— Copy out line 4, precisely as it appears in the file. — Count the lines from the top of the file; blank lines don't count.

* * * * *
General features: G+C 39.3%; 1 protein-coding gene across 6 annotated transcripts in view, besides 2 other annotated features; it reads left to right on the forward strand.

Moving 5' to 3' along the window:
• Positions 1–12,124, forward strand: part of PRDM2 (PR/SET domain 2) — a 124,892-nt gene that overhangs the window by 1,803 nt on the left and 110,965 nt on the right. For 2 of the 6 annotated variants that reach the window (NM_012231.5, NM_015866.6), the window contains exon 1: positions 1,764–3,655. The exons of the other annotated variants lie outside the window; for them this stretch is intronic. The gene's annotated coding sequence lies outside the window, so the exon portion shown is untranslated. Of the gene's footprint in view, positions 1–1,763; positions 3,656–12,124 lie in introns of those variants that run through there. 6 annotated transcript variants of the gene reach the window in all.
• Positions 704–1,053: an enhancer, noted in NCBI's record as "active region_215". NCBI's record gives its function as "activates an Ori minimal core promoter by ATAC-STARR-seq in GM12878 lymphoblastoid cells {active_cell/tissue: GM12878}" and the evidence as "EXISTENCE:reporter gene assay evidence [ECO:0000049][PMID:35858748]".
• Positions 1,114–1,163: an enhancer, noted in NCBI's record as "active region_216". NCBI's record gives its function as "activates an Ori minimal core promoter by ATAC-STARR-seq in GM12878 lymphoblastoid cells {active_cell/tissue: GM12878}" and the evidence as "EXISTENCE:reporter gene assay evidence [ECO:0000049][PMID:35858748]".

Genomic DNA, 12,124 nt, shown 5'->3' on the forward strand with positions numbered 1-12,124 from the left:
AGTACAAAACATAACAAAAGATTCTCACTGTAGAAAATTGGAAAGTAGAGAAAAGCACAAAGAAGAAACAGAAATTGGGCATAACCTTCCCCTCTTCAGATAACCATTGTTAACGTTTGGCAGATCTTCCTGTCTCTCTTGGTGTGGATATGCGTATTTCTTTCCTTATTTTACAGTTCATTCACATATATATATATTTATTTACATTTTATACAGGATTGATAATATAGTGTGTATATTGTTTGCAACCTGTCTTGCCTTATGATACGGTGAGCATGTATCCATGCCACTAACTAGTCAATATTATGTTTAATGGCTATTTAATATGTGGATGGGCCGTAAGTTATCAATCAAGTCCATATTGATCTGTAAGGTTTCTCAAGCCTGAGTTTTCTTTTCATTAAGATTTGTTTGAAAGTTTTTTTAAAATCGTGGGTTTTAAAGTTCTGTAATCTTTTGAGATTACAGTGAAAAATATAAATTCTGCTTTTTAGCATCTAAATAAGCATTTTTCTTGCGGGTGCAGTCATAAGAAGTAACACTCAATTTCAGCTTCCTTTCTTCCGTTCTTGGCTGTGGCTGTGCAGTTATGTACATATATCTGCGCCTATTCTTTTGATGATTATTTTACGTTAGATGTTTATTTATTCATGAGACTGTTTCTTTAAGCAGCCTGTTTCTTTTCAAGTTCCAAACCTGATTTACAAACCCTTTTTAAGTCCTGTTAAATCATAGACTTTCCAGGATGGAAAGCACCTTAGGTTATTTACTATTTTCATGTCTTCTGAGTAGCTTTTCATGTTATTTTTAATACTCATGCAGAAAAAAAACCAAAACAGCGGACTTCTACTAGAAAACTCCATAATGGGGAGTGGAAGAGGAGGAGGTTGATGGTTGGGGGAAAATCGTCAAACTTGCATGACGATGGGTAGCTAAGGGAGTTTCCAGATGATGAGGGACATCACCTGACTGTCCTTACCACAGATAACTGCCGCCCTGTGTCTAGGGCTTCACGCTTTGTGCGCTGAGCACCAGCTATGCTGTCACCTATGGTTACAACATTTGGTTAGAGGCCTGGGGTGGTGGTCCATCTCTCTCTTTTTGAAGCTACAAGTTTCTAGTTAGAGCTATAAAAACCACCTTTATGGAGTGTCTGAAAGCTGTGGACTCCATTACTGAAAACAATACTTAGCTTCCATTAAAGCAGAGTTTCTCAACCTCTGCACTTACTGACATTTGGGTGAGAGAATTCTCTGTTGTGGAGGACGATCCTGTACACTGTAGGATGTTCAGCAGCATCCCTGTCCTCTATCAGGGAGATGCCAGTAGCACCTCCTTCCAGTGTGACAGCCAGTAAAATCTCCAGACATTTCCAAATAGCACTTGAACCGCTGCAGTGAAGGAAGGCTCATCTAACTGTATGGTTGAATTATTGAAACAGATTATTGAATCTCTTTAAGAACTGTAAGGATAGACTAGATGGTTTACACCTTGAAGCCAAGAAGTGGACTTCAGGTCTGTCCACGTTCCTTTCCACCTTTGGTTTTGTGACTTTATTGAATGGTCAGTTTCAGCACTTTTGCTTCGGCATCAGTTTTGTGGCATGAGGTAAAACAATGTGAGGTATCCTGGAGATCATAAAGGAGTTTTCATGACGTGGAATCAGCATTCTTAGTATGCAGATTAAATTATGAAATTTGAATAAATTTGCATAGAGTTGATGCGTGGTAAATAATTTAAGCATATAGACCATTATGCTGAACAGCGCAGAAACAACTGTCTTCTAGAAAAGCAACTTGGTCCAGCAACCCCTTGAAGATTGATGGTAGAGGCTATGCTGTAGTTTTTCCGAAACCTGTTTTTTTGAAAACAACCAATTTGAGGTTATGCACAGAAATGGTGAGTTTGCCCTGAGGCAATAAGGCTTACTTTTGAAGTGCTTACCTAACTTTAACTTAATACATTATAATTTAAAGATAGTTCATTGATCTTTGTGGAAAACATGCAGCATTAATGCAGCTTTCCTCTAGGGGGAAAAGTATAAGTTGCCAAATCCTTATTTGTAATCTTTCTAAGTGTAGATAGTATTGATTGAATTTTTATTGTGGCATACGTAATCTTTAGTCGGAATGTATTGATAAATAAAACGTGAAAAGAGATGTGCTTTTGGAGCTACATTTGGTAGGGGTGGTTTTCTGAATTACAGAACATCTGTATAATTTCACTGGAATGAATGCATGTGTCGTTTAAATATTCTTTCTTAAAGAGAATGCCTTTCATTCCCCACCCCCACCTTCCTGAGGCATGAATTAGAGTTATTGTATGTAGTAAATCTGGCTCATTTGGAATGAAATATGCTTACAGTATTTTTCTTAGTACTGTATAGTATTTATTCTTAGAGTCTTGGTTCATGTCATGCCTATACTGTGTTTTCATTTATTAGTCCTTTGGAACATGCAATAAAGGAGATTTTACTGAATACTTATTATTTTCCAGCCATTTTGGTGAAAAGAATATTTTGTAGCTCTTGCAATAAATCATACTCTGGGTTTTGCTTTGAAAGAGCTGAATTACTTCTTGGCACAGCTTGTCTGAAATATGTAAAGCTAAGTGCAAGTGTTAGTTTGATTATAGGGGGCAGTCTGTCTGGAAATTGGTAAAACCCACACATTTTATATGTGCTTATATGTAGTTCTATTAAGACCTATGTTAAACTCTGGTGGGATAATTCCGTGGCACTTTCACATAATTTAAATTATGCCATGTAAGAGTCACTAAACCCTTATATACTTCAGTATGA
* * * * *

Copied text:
• Positions 704–1,053: an enhancer, noted in NCBI's record as "active region_215". NCBI's record gives its function as "activates an Ori minimal core promoter by ATAC-STARR-seq in GM12878 lymphoblastoid cells {active_cell/tissue: GM12878}" and the evidence as "EXISTENCE:reporter gene assay evidence [ECO:0000049][PMID:35858748]".